Put the words” cop” and “propaganda” together and you get copaganda, a phenomenon in which news media, Hollywood, and social institutions promote triumphant and glorified portrayals of police officers in an effort to deter criticism and sway public opinion for the benefit of law enforcement, often at the expense of Black people.
Copaganda has been defined as “media efforts to flatter police officers and spare them from skeptical coverage,” The Ringer reported.
Here are five things to know about Copaganda.
Copaganda films and TV shows tend to depict police battling crime-ridden communities, most often shown as Black communities.
Take the popular and long-running true-crime show “Cops” which had run 33 seasons since its 1989 debut. The cop reality TV show “embraced racial stereotypes, depicting predominantly white police officers arresting primarily Black and brown suspects, leading viewers to believe that people of color committed more crimes than they really did,” Keya Vakil reported for Courier. “The world of ‘Cops’ was quite literally, very Black and white: Police officers were the ‘good guys’ and their suspects were depicted as the ‘bad guys’ who deserved what they had coming to them.”
The portrayal of police in copaganda vehicles are unrealistic, critics say.
“You could say that it’s a fantasy of what a police department is, but it’s depicting itself as the real thing, and it gives cover for the violence that the real thing is doing,” writer and Northwestern journalism professor Steven Thrasher told Louisiana ABC TV affiliate KACT. “I have been pepper-sprayed and threatened by police many times. So I don’t find police particularly funny.” Thrasher referred specifically to “Brooklyn Nine-Nine,” a cop comedy that aired from 2013 to September 2021.
Besides trying to make light of law enforcement tactics, many cop TV shows have a diverse cast, which, said Thrasher, is also unrealistic.
“Diversity can be a catch-all word that doesn’t necessarily mean better conditions for quote-unquote diverse people or equity for quote-unquote diverse people,” Thrasher said. “And in fiction and nonfiction, I think seeing people of color as soldiers, as police officers, is supposed to give the idea that things are better for people of color.”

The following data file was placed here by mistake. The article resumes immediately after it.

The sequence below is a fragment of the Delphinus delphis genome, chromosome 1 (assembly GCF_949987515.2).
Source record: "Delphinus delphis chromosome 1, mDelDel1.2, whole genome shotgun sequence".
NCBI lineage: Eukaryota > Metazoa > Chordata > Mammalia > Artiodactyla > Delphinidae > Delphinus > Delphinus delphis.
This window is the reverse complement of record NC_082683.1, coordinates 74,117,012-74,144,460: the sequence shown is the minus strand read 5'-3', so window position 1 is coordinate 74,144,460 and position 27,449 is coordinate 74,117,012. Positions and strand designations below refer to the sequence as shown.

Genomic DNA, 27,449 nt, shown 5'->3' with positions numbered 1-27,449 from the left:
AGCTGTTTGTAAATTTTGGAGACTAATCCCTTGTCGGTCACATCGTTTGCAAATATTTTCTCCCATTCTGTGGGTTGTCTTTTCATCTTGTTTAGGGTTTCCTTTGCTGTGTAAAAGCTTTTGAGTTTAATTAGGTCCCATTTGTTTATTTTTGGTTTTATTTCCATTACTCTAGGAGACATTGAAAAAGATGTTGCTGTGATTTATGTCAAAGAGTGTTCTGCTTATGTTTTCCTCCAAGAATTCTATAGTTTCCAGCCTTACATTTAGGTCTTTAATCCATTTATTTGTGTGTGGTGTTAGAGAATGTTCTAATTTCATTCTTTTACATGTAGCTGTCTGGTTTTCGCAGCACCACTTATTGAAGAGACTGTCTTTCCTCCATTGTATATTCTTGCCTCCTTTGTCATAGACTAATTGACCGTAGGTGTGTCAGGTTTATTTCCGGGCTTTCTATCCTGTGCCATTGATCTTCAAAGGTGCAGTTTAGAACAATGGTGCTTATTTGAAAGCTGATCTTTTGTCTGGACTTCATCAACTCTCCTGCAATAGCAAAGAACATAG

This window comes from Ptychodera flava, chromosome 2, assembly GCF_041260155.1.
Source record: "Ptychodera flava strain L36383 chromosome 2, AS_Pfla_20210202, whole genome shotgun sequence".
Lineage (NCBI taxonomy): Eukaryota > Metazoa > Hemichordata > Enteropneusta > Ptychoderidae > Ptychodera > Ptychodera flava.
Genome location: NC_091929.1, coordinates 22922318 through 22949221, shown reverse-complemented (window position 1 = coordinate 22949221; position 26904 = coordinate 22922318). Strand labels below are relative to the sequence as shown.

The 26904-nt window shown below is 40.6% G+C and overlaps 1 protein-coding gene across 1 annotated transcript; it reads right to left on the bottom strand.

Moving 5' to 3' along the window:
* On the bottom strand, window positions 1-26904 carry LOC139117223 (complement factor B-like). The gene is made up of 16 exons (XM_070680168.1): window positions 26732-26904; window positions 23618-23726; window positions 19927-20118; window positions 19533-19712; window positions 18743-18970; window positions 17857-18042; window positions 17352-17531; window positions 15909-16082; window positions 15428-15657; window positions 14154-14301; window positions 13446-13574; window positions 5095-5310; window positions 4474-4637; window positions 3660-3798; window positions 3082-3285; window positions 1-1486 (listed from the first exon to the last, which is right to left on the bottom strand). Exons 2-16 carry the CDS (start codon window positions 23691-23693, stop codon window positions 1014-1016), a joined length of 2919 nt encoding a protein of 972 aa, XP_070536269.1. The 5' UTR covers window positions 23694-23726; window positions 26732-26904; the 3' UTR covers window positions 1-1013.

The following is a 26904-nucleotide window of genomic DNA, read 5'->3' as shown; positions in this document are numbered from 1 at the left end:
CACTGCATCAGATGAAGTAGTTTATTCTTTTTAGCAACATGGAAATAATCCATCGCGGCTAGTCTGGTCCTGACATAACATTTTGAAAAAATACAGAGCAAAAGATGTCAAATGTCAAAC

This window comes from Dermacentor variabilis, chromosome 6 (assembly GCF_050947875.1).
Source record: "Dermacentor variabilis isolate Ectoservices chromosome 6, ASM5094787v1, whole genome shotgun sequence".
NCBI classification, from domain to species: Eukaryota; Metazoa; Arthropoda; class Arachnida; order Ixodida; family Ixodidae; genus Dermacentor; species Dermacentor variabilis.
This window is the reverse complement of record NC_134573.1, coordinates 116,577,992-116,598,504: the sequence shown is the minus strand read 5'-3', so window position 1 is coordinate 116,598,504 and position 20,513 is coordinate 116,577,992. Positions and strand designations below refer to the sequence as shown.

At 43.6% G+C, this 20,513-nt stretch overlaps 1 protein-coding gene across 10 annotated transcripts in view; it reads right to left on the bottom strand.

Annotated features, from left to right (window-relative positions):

In reality, a little more than 15 percent of law enforcement professionals are Black, KACT reported.
“Oftentimes comedic-copaganda is the way in which the genre is affixed to Black entertainment/entertainers (both on the big screen and the small screen). It’s well written. It’s funny. But it’s still copaganda,” L E F T, PhD (@LeftSentThis) tweeted.
Copaganda goes way back. “Copaganda is so old, you can find it in Nick at Night reruns. The media has been regurgitating police PR since the days of Andy Griffith, and now in the era of ‘Brooklyn 99,’ it is just being used more often and more effectively,” Daily Dot reported.
Copaganda can be found all throughout Hollywood products, film and TV shows.
“The past 60 years have seen shows like ‘Dragnet’ (1951–59), ‘The Untouchables’ (1959–63), and ‘Adam 12’ (1968–75) establish a formula where, within an hour of story, good lawmen, also known as square-jawed white cops, defeat bad guys, often known as poor people of color,” Vanity Fair reported.
The list goes on: “Hawaii Five-O” (1968–80), “Kojak” (1973–78), “Hill Street Blues” (1981–87), “Miami Vice” (1984–89), and “Cagney & Lacey.” (1982–89).
These were “for the most part, told from the point of view of white cops occasionally interacting with people of color who were, at best, one-dimensional criminals, colleagues, bosses, sidekicks, and best friends. Even when blackness was not equated with criminality, it was often supplemented by an inhuman lack of depth or presence,” Vanity Fair reported.
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Copaganda has been used to spread the word that law enforcement are the good guys. In essence, it’s free public relations. “This type of storytelling…amounts to millions of dollars in free PR for the police,” Salon reported.
PHOTO: The last ride of Boston Police horses, March 15, 2009. Horse have been used by police in Boston since 1620. The unit was disbanded to save funds. By Patrickmorrisseyphoto, https://www.istockphoto.com/portfolio/Patrickmorrisseyphoto?mediatype=photography